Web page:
#1 vs. #2 Diesel Fuel
Diesel fuel is available in two grades, #1 and #2, as well as a “winterized” blend. There are major advantages and disadvantages for each grade of fuel, though you can run both in your engine without any complications.
#2 Diesel Fuel is what’s available most of the time at your local fuel station. #2 diesel has the highest energy content and lubricity. The high energy content translates into the best possible performance and fuel economy, while the lubricity of #2 diesel protects injection pumps and other engine components. It is also less expensive than #1 diesel, as it does not require as much refinement to produce. The downside of #2 diesel is that it gels (thickens) at a higher temperature than #1 diesel. Fuel gelling leads to hard starts and related complications in cold weather.
#1 Diesel Fuel has a lower energy content (about 5%) than #2 diesel and is slightly more expensive. However, it does not gel like #2 diesel because the paraffin (wax) has been removed from the fuel. While this keeps the fuel flowing in cold weather, paraffin is an important lubricating compound found in #2 diesel. Regardless, some diesel engines are designed to operate solely on #1 diesel.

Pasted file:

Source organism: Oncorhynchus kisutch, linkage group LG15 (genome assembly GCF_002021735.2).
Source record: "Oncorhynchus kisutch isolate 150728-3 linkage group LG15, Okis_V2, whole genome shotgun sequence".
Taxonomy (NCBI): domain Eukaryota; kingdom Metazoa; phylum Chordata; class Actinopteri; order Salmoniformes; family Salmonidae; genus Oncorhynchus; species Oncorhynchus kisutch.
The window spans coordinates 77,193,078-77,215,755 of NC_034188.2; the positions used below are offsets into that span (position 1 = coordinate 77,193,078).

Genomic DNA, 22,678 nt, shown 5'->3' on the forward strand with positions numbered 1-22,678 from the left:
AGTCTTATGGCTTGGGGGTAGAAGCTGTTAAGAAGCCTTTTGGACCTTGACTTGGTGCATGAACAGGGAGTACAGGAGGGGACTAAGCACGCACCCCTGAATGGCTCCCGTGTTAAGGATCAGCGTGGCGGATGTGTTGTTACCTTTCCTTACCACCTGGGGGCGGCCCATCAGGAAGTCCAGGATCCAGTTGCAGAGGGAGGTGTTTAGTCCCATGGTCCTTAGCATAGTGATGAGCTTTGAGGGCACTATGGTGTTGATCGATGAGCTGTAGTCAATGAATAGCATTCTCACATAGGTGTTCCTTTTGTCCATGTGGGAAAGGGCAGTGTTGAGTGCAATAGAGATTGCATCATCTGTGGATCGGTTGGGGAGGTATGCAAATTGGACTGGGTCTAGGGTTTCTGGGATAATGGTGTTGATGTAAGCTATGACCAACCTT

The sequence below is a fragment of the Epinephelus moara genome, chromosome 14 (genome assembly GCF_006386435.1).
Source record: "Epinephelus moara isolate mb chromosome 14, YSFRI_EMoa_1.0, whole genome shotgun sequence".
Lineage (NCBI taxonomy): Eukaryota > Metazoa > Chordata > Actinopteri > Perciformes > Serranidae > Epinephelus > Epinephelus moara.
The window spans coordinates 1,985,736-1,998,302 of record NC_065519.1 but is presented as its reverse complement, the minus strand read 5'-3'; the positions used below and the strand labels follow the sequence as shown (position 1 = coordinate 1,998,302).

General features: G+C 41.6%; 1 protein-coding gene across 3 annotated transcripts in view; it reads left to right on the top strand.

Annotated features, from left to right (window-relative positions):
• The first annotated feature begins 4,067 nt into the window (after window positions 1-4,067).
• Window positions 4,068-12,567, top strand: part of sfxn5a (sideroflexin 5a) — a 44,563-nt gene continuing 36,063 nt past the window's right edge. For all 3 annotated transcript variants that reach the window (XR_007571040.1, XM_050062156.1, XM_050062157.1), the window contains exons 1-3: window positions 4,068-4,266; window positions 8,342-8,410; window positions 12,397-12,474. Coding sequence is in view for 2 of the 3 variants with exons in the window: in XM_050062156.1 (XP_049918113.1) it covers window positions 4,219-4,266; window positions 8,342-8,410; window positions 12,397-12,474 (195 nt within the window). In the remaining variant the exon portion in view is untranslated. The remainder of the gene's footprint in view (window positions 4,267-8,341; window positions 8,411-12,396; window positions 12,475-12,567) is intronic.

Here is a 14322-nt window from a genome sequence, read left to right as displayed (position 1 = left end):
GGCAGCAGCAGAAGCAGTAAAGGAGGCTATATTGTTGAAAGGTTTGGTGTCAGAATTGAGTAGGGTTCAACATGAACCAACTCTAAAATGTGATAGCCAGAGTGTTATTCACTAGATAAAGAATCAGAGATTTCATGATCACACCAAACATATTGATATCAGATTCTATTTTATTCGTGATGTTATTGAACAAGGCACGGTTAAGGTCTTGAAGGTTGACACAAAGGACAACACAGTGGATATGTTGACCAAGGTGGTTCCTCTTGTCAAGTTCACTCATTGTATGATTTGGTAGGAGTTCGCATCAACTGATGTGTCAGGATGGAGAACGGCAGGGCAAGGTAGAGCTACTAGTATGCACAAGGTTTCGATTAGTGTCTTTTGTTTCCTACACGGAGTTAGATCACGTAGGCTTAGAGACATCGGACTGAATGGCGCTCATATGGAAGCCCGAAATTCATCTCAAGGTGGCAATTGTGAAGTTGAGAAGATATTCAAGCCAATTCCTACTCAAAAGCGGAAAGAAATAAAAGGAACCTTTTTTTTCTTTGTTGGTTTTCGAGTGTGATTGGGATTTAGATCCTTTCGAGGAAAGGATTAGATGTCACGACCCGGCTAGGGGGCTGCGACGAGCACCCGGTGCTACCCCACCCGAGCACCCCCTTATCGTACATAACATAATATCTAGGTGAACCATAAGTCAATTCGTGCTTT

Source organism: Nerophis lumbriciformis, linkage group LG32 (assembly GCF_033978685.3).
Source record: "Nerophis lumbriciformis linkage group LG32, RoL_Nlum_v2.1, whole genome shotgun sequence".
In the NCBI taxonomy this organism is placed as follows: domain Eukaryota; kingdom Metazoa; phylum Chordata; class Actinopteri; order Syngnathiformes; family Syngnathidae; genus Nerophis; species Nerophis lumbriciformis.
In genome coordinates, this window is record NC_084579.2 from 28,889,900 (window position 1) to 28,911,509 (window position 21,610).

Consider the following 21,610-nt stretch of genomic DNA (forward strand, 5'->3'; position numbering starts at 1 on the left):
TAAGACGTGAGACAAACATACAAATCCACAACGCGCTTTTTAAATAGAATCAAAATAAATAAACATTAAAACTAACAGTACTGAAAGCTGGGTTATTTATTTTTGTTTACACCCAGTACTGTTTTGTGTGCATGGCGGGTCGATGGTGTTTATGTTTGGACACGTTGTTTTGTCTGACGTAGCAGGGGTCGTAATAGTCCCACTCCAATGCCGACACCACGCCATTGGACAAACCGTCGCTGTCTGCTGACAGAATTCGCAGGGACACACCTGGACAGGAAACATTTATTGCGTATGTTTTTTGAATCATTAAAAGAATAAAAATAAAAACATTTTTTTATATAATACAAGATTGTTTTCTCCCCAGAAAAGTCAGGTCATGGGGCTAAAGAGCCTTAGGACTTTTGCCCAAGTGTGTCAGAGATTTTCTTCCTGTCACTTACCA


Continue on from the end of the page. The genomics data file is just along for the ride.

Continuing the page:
Winterized Diesel Fuel is a blend of #1 and #2 diesel fuels, typically on the order of 15-20% #1 diesel by volume. Winterized fuel blends are released when the weather becomes too cold for #2. By combining both types of diesel, the fuel contains adequate energy content and acceptable lubrication properties while reducing the risk of fuel gelling due to cold temperatures. Fuel economy typically drops slightly during the winter due to the decreased energy content of winterized fuel.
Using #1 diesel will not cause any immediate concerns, though sustained usage in an engine designed to run on #2 diesel may reduce the life of your fuel system (and injection pumps don’t come cheap!). Obviously, #1 and #2 diesel fuels can be mixed, and you shouldn’t be afraid to fill up with #1 if that is all that is available to you at the time.